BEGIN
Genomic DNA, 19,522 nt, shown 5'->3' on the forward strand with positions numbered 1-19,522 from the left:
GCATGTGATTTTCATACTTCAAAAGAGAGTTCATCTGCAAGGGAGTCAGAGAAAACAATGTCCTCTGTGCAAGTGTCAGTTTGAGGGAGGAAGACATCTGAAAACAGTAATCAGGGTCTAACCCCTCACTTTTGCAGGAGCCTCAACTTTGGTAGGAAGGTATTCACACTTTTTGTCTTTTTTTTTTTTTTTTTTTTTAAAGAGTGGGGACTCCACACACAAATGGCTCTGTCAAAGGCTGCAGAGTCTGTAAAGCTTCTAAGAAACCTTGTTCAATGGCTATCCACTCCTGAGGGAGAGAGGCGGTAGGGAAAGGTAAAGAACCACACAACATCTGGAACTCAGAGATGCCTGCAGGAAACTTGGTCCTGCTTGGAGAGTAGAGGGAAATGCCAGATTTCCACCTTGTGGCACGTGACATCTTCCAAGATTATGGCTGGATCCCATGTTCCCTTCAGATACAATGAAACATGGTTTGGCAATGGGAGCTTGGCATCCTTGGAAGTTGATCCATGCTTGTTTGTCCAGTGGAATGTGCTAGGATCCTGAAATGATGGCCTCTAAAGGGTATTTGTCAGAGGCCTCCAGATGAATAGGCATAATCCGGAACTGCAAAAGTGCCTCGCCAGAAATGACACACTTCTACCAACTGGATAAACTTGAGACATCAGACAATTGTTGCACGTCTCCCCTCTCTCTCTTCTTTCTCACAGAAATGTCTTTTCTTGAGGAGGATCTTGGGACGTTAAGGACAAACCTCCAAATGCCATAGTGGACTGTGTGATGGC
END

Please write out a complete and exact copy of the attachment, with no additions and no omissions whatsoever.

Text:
Genomic DNA, 19,522 nt, shown 5'->3' on the forward strand with positions numbered 1-19,522 from the left:
GCATGTGATTTTCATACTTCAAAAGAGAGTTCATCTGCAAGGGAGTCAGAGAAAACAATGTCCTCTGTGCAAGTGTCAGTTTGAGGGAGGAAGACATCTGAAAACAGTAATCAGGGTCTAACCCCTCACTTTTGCAGGAGCCTCAACTTTGGTAGGAAGGTATTCACACTTTTTGTCTTTTTTTTTTTTTTTTTTTTTAAAGAGTGGGGACTCCACACACAAATGGCTCTGTCAAAGGCTGCAGAGTCTGTAAAGCTTCTAAGAAACCTTGTTCAATGGCTATCCACTCCTGAGGGAGAGAGGCGGTAGGGAAAGGTAAAGAACCACACAACATCTGGAACTCAGAGATGCCTGCAGGAAACTTGGTCCTGCTTGGAGAGTAGAGGGAAATGCCAGATTTCCACCTTGTGGCACGTGACATCTTCCAAGATTATGGCTGGATCCCATGTTCCCTTCAGATACAATGAAACATGGTTTGGCAATGGGAGCTTGGCATCCTTGGAAGTTGATCCATGCTTGTTTGTCCAGTGGAATGTGCTAGGATCCTGAAATGATGGCCTCTAAAGGGTATTTGTCAGAGGCCTCCAGATGAATAGGCATAATCCGGAACTGCAAAAGTGCCTCGCCAGAAATGACACACTTCTACCAACTGGATAAACTTGAGACATCAGACAATTGTTGCACGTCTCCCCTCTCTCTCTTCTTTCTCACAGAAATGTCTTTTCTTGAGGAGGATCTTGGGACGTTAAGGACAAACCTCCAAATGCCATAGTGGACTGTGTGATGGC